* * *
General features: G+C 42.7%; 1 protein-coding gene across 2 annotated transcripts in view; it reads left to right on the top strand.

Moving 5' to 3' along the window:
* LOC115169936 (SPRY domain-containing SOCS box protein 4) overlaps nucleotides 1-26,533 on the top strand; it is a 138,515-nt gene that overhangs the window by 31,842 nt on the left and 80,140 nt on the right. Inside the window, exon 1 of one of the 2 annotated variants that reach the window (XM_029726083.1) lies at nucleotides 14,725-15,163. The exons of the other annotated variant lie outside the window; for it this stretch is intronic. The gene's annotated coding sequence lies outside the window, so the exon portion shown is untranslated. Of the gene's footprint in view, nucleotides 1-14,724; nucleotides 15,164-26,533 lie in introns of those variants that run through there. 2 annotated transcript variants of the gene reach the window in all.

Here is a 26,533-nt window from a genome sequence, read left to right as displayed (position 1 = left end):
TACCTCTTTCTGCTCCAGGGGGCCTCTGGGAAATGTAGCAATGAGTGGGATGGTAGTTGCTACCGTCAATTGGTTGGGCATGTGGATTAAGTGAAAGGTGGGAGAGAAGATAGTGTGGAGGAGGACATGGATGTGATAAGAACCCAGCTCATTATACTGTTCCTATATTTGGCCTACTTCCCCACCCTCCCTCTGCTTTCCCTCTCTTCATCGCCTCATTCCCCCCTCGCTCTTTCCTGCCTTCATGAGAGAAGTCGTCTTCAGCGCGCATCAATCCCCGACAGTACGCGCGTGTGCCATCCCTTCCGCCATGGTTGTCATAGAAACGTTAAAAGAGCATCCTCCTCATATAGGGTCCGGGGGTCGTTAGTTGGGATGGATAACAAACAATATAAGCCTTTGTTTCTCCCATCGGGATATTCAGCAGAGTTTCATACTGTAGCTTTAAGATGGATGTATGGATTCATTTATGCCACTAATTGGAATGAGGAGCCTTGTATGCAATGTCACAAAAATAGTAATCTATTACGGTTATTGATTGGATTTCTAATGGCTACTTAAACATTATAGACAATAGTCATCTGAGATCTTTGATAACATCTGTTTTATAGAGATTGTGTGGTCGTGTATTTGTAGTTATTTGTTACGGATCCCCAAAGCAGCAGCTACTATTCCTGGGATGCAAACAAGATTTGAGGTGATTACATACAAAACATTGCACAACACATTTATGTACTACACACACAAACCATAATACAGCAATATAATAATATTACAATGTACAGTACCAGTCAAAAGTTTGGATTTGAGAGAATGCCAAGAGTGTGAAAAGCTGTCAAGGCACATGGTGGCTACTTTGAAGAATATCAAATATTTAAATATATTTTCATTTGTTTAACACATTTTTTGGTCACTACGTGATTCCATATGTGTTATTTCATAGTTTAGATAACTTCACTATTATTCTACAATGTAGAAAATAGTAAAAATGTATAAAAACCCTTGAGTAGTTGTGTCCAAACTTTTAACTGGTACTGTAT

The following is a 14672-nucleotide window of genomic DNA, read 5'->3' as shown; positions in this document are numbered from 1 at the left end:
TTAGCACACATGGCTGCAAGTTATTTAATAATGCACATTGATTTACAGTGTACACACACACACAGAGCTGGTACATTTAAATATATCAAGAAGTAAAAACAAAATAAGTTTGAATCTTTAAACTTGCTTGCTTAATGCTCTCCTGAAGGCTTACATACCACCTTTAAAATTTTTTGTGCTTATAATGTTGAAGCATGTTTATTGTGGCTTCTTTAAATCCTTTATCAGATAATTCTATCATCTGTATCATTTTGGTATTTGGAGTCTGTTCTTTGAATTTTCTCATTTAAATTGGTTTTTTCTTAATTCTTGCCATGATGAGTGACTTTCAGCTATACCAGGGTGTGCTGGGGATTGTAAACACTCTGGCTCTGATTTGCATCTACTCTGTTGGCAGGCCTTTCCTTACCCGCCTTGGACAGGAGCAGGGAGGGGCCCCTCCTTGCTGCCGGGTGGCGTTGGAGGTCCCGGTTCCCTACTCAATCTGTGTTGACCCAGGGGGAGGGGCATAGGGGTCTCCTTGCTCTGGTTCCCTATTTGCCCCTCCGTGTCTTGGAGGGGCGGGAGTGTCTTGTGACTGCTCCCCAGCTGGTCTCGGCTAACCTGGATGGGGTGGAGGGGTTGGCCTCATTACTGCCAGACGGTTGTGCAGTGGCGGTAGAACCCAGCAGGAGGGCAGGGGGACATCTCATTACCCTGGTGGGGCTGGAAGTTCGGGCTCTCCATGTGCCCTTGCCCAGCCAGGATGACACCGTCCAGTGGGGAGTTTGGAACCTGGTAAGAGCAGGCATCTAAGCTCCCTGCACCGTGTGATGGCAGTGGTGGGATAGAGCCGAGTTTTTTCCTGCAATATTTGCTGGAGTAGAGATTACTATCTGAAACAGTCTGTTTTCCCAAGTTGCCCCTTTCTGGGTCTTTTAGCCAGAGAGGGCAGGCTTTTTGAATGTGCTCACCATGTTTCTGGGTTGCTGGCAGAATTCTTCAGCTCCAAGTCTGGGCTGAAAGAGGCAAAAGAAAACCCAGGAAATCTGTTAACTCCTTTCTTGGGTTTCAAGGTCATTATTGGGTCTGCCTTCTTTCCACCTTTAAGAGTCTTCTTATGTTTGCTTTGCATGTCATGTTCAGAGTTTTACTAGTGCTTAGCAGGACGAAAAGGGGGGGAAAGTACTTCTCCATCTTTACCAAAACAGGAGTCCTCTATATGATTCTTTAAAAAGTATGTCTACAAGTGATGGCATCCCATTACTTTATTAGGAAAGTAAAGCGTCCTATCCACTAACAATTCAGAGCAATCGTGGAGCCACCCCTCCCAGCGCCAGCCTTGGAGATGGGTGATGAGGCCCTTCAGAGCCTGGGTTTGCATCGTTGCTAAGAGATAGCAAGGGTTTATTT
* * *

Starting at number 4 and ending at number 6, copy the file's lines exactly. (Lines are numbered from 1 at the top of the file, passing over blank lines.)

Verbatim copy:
Here is a 26,533-nt window from a genome sequence, read left to right as displayed (position 1 = left end):
TACCTCTTTCTGCTCCAGGGGGCCTCTGGGAAATGTAGCAATGAGTGGGATGGTAGTTGCTACCGTCAATTGGTTGGGCATGTGGATTAAGTGAAAGGTGGGAGAGAAGATAGTGTGGAGGAGGACATGGATGTGATAAGAACCCAGCTCATTATACTGTTCCTATATTTGGCCTACTTCCCCACCCTCCCTCTGCTTTCCCTCTCTTCATCGCCTCATTCCCCCCTCGCTCTTTCCTGCCTTCATGAGAGAAGTCGTCTTCAGCGCGCATCAATCCCCGACAGTACGCGCGTGTGCCATCCCTTCCGCCATGGTTGTCATAGAAACGTTAAAAGAGCATCCTCCTCATATAGGGTCCGGGGGTCGTTAGTTGGGATGGATAACAAACAATATAAGCCTTTGTTTCTCCCATCGGGATATTCAGCAGAGTTTCATACTGTAGCTTTAAGATGGATGTATGGATTCATTTATGCCACTAATTGGAATGAGGAGCCTTGTATGCAATGTCACAAAAATAGTAATCTATTACGGTTATTGATTGGATTTCTAATGGCTACTTAAACATTATAGACAATAGTCATCTGAGATCTTTGATAACATCTGTTTTATAGAGATTGTGTGGTCGTGTATTTGTAGTTATTTGTTACGGATCCCCAAAGCAGCAGCTACTATTCCTGGGATGCAAACAAGATTTGAGGTGATTACATACAAAACATTGCACAACACATTTATGTACTACACACACAAACCATAATACAGCAATATAATAATATTACAATGTACAGTACCAGTCAAAAGTTTGGATTTGAGAGAATGCCAAGAGTGTGAAAAGCTGTCAAGGCACATGGTGGCTACTTTGAAGAATATCAAATATTTAAATATATTTTCATTTGTTTAACACATTTTTTGGTCACTACGTGATTCCATATGTGTTATTTCATAGTTTAGATAACTTCACTATTATTCTACAATGTAGAAAATAGTAAAAATGTATAAAAACCCTTGAGTAGTTGTGTCCAAACTTTTAACTGGTACTGTAT

The following is a 14672-nucleotide window of genomic DNA, read 5'->3' as shown; positions in this document are numbered from 1 at the left end: